A big thank you to Ruth Bueter at Himmelfarb Health Sciences Library in Washington, DC. She has done an excellent job collecting and formatting the information in this guide.
I have done some editing and made some additions. if you would like additional information, please contact me.
Predatory publishers use the open access publishing model for their own profit.
“Predatory” publishers solicit articles from faculty and researchers with the intention of exploiting authors who need to publish their research findings in order to meet promotion and tenure or grant funding requirements. These publishers collect extravagant fees from authors without providing the peer review services that legitimate journals provide prior to publishing papers.
Predatory publishers share common characteristics:
When you decide to publish your article with a legitimate publisher, they will provide services such as peer-review, archiving, discovery services that enable others to find your work easily, and copyright protection. Predatory journals do not provide such services.
The dangers of publishing in a predatory journal can include:
Predatory publishers often publish papers that have not gone through any peer-review process.
Since the open access publishing model covers publishing costs by collecting fees from authors (rather than from readers or subscribers), predatory publishers pretend to operate legitimate open access journals and convince authors to submit manuscripts for publication with the promise of speedy peer-review. In most cases, no peer-review process actually exists. Some predatory publishers often target novice faculty members who face pressure to publish and are less familiar with traditional publishing business practices.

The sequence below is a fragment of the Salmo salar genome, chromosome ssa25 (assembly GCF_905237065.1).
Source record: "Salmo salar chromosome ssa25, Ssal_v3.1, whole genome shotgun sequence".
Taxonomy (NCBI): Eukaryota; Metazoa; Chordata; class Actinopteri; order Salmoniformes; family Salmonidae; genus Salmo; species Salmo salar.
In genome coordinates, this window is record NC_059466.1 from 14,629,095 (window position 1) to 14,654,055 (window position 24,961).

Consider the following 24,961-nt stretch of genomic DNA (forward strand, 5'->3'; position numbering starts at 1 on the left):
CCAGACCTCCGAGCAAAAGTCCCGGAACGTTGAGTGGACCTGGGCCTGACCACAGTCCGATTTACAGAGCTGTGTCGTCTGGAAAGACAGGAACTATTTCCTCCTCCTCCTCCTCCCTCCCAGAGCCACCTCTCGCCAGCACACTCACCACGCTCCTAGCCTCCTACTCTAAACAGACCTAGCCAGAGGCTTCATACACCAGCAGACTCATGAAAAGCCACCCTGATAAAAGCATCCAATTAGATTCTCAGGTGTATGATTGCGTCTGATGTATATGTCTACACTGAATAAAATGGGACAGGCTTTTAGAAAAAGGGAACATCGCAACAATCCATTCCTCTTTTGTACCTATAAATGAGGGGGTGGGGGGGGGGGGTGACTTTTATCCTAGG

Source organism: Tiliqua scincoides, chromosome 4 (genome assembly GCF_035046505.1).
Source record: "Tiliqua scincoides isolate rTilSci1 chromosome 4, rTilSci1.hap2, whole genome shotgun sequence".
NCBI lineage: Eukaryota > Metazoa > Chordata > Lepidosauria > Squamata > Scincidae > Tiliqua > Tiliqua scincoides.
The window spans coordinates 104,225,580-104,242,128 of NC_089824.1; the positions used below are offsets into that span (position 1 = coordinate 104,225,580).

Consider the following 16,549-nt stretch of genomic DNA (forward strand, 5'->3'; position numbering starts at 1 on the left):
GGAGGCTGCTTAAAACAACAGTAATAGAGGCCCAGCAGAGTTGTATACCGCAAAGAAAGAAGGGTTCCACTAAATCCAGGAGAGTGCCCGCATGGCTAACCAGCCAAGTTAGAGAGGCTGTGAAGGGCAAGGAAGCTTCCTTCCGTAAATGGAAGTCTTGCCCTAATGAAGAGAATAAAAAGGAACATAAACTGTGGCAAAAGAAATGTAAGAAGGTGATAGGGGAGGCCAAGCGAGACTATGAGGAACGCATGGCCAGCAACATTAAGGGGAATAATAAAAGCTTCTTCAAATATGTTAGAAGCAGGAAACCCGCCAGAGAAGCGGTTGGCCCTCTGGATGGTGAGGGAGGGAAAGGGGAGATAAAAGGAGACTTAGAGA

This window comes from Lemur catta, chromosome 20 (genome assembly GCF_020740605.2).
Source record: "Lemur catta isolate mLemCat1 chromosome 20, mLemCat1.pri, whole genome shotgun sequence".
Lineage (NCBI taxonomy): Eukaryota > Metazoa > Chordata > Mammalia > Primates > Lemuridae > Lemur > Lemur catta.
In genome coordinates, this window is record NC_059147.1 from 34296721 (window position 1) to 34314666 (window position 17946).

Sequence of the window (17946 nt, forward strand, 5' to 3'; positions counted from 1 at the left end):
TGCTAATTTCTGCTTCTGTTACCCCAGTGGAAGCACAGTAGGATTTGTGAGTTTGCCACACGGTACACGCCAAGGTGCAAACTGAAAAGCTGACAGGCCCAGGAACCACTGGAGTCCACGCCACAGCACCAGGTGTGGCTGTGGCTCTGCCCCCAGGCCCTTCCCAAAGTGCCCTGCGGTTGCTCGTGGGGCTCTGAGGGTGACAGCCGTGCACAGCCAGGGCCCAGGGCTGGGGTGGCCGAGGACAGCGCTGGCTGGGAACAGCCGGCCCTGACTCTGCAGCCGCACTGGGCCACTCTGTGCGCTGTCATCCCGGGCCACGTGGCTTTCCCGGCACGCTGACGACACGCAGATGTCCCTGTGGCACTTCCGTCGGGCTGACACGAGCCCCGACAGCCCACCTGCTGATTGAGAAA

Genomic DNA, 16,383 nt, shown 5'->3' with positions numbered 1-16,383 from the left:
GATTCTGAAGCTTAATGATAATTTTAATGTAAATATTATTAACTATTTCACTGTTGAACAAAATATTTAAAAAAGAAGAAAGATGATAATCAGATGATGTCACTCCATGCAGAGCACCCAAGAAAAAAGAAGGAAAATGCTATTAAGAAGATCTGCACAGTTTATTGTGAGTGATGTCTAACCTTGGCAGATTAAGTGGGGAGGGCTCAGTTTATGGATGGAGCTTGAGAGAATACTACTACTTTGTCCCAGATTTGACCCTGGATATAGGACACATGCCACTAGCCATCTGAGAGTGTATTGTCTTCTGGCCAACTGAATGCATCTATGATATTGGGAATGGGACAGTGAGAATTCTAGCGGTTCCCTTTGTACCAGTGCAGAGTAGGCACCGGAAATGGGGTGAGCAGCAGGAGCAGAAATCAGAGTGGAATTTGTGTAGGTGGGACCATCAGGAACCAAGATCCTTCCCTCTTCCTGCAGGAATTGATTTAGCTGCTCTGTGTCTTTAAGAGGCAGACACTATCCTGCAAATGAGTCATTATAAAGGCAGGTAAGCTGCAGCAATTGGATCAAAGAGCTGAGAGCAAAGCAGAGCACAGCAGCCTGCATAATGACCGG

Predatory publishers may also promise low article processing fees. However, once an article is "published," the publisher will invoice the author a much larger price than originally quoted. Once an article is published, authors have very little recourse.
This guide is intended to provide information about predatory publishing and is intended as a guide only. Deciding where to publish is solely the responsibility of author.
The content in this guide does not constitute legal advice and is not intended to replace the advice of legal counsel.